The Misplaced Fear of Training a Replacement

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In organizations in any country across all industries, there has been a fear of teaching a subordinate or a junior staff member the ins and outs of one’s job. This apprehension is based predominantly on a fear that the person being trained will take the job of the person doing the training.

“Why should I train my replacement?” the logic goes. It’s an understandable concern, especially when the dynamic involves a senior staff member training someone younger and who is paid less. But it is logic that is often flawed. Here we take a look at why this may be.

The Threat Is Overblown

Even if you train someone new on how to do your job, it’s not likely that he or she would be able to replace you after a short onboarding period. One reason is that this new hire would simply lack your hands-on experience. And if you truly believe that your company’s motivation is to continually cycle out existing staff in favor of younger, cheaper replacements, that might not be the best company to work for anyway.

The Downside of Being Irreplaceable

Being “irreplaceable” gives employees a feeling of intense job security, and that’s comforting. But what many people in this position fail to realize is that being irreplaceable can act as a huge anchor on one’s career. If your boss thinks that there is nobody who can step into your shoes and do what you’re doing today, how can he or she promote you to a new position?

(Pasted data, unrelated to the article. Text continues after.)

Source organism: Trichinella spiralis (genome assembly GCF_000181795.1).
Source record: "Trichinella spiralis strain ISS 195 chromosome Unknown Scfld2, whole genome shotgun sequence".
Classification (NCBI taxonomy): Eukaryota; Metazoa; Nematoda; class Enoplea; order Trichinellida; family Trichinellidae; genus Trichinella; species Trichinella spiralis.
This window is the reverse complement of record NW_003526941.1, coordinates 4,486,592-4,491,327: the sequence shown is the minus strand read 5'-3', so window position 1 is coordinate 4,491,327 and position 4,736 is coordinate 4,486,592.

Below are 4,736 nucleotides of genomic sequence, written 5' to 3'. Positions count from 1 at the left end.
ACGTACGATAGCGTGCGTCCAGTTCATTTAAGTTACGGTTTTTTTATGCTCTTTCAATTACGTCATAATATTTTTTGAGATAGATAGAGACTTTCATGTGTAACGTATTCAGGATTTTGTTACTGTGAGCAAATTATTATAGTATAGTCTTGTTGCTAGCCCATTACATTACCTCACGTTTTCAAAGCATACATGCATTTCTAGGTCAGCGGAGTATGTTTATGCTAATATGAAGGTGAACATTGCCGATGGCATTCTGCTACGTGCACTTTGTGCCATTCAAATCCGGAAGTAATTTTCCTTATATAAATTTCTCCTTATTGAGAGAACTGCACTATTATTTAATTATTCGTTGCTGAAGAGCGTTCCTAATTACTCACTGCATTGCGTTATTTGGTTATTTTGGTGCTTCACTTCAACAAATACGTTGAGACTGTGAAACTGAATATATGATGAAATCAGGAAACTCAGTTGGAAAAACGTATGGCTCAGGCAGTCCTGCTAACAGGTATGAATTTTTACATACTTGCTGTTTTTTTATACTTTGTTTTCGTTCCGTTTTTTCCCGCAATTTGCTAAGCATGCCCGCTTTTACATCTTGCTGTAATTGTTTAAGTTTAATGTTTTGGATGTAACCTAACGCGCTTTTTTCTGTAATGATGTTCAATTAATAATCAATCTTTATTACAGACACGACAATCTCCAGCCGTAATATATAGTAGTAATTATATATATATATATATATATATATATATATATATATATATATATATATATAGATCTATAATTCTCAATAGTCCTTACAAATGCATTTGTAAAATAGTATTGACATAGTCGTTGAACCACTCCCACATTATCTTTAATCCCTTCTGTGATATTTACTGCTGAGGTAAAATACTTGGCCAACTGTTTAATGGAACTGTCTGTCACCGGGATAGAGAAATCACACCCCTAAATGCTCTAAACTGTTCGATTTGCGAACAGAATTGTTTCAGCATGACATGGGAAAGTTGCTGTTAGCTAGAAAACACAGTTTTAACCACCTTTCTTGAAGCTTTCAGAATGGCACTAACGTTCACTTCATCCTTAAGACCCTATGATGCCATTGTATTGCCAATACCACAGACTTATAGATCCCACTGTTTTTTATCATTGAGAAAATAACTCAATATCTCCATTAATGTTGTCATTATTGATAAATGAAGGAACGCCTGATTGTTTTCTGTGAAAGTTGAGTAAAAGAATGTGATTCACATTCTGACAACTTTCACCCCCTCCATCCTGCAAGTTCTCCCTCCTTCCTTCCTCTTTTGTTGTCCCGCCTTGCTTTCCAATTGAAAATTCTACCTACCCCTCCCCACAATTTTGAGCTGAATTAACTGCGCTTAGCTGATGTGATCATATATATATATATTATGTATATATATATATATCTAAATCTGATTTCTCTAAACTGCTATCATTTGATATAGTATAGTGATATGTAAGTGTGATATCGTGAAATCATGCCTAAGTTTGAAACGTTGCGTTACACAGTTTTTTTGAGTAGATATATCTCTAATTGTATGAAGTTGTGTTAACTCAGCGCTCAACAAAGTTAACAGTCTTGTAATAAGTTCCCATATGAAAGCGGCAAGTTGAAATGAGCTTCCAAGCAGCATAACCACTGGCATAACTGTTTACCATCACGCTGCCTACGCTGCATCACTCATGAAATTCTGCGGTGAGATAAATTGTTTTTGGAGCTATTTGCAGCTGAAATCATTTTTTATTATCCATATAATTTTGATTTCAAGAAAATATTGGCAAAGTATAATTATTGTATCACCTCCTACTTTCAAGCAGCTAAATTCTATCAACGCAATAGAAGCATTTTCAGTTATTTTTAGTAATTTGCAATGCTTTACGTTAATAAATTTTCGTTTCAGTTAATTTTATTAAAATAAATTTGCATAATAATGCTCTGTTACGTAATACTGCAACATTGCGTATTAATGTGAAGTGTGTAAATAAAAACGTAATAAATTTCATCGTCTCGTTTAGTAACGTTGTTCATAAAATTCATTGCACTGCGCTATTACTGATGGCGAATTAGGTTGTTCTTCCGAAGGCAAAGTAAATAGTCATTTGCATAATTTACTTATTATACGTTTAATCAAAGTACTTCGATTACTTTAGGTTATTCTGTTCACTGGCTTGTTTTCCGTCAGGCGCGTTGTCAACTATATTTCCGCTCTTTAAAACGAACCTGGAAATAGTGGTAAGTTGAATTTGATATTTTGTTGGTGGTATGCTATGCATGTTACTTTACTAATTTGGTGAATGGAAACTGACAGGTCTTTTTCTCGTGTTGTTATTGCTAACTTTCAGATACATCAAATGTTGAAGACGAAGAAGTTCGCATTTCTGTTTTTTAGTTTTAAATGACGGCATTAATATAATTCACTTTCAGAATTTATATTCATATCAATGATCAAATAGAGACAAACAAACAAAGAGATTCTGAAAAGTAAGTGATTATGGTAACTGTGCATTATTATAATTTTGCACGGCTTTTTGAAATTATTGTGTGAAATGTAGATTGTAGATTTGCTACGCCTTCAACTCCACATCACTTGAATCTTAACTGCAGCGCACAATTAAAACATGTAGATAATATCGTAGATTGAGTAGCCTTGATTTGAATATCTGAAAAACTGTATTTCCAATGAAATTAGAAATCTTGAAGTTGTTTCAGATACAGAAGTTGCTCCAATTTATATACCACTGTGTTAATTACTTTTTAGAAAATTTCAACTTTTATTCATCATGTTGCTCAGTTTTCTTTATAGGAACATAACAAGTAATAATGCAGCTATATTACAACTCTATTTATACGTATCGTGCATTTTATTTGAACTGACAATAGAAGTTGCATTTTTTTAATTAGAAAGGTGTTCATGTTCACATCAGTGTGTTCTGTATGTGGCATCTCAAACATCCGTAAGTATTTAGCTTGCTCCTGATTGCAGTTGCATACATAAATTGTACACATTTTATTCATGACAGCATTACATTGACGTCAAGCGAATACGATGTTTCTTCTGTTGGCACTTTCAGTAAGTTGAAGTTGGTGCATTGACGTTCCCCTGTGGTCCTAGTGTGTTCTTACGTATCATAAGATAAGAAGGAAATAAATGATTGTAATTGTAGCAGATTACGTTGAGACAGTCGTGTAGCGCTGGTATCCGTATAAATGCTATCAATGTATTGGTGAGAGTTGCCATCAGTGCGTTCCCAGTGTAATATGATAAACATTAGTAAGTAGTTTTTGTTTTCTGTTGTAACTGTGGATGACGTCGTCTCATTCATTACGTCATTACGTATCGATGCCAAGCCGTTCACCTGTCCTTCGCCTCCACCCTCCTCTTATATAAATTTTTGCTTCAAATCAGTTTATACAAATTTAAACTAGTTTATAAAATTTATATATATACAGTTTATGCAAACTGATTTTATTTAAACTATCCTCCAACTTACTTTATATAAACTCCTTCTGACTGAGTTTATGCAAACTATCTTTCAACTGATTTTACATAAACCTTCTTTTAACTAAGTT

Help Your Manager Promote You

“Too many leaders don’t get it, but their own growth depends on helping others grow,” says Executive Coach and Consultant Michael Pollock. “Just as you have your own personal strategy for career advancement, you should be training your successors so that your move upwards can be supported by a loyal and well-trained replacement, fully equipped to step into your shoes.”

Rather than seeing someone training to do one’s job as a potential threat, employees should consider this a possible opportunity. A big challenge for many managers when making staffing and promotion decisions is how to fill the role and responsibilities of the person being promoted. Moreover, successfully training someone to be competent to take on your job is a sign to managers that you have management potential.

Many employees are overly protective of their knowledge and are resistant to training new employees they may perceive as potential threats. This not only harms the organization but can hinder an employee’s own chances for career advancement.